How severely should Woodside penalize property owners for illegally cutting down heritage trees? That issue returns to the Town Council on Tuesday, April 26.
The meeting starts at 7:30 p.m. in Independence Hall, 2955 Woodside Road, but the discussion on trees is scheduled to follow public hearings on two town ordinances:
■ An update to local laws governing the use of fire-resistant materials in buildings such as barns and stables and in accessory structures such as trellises, carports and gazebos.
■ New regulations governing the placement of devices to protect the public water supply from possible contamination from water being stored on private property.
Returning to the trees: In early March, the council seemed partial to the idea of violators paying for the purchase, planting and maintenance of a full-grown tree equivalent in size to the illegally removed tree. But given the complicated nature of successful replanting of large trees, such an operation could cost the property owner between $10,000 and $100,000, an arborist told the Almanac.
Mayor Ron Romines said at the time that he was surprised by such costs and that the council would be looking for a way to deter egregious acts against trees while not assessing unreasonable penalties.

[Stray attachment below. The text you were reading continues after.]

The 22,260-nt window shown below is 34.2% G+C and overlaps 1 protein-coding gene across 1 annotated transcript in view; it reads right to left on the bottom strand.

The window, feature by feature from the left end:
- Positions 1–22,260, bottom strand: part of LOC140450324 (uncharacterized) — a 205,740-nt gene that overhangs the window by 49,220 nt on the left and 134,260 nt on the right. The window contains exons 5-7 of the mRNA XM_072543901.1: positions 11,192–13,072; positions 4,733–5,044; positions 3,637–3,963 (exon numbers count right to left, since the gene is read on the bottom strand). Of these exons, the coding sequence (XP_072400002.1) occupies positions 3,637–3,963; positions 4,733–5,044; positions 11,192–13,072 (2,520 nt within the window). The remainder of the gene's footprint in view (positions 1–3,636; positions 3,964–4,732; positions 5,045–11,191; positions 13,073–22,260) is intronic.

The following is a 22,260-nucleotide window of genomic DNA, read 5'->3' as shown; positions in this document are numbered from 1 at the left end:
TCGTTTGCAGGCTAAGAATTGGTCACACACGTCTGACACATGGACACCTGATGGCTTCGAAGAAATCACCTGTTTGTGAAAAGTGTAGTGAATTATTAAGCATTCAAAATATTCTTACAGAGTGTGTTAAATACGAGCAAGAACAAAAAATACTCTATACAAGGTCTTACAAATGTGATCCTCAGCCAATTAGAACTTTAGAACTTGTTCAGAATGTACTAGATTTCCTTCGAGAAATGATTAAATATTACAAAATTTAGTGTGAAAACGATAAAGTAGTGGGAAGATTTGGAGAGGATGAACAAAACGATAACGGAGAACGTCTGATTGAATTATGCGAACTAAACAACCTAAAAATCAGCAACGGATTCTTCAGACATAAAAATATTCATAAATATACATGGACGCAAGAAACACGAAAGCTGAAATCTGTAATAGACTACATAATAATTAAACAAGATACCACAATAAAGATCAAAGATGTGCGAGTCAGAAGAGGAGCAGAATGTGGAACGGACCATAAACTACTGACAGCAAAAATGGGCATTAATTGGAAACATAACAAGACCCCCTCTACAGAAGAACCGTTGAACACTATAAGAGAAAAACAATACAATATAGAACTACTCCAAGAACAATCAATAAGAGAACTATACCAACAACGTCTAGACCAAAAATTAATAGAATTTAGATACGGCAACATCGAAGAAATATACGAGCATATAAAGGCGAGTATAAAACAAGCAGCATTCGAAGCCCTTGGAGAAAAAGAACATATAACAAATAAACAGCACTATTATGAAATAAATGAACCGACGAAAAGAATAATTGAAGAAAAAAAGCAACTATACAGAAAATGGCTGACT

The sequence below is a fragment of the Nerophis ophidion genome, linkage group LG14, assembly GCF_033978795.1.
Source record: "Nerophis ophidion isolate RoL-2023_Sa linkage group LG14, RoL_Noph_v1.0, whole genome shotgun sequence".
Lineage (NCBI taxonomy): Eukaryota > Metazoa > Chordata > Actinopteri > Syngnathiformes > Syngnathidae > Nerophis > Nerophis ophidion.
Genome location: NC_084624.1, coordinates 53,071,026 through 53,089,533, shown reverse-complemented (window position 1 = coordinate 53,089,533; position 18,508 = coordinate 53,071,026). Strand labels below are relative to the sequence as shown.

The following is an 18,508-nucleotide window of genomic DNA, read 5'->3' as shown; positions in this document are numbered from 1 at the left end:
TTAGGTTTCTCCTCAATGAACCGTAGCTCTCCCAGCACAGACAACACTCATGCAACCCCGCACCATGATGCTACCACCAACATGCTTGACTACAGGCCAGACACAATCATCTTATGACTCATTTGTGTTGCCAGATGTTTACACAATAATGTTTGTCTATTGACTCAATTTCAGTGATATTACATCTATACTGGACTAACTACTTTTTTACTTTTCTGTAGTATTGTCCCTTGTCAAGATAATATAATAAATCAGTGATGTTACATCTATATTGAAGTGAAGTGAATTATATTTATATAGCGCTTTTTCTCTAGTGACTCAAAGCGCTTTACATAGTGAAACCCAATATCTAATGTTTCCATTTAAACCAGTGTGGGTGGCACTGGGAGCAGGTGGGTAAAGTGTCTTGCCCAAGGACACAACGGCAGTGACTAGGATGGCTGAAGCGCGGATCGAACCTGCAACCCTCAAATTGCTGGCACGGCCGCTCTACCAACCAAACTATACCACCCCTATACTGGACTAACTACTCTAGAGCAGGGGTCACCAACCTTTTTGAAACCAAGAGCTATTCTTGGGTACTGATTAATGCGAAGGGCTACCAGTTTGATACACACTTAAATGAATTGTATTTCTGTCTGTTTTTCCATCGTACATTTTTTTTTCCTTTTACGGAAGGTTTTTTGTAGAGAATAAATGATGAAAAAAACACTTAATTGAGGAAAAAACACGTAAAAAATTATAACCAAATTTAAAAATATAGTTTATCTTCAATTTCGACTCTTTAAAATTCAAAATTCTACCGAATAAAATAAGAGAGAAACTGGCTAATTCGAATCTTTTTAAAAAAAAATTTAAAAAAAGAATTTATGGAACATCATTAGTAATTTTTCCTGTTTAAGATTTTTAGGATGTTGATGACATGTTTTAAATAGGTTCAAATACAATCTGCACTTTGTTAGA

In a recent staff report, Town Manager Susan George noted fines of $500 and $1,000 in nine Bay Area communities, including Atherton, Portola Valley, Palo Alto and Redwood City.
Under the current system of fines, set in 2007, violators are supposed to pay $5,000 for the first illegally cut heritage tree, $7,500 for the second and $10,000 for each one after that. But in September 2009, when it came time to mete out the punishment, the council backed off.
Residents Dr. Eric and Jacquie Weiss were facing fines of at least $92,000 after a "misstep," Dr. Weiss said at the time, in not obtaining a $60 permit before thinning a grove of about 35 trees on their Sand Hill Road property by removing 10 significant Coast Live Oaks.
A tree is significant in Woodside if it measures 9.5 inches in diameter at 48 inches above ground.
The Weisses said they planned to restore a corral area that had become overgrown. They appealed to the council, which reduced the fine to $10,000 after reaching a consensus on the couple's good intentions.
Woodside's current fine is "rather high," Ms. George said at the time. Her report recommended a standardized and predictable process, such as a requirement to either replace the tree or pay a fine of twice the tree's appraised value as specified in an industry reference book.
Go to this link for an Almanac story on the council's March 8 discussion on a tree protection ordinance, or this link for a story on an incident in which the council levied a $10,000 fine in response to a tree-cutting incident.
Go to this link for a story on water quality and the use of waterline backflow preventers at Woodside homes.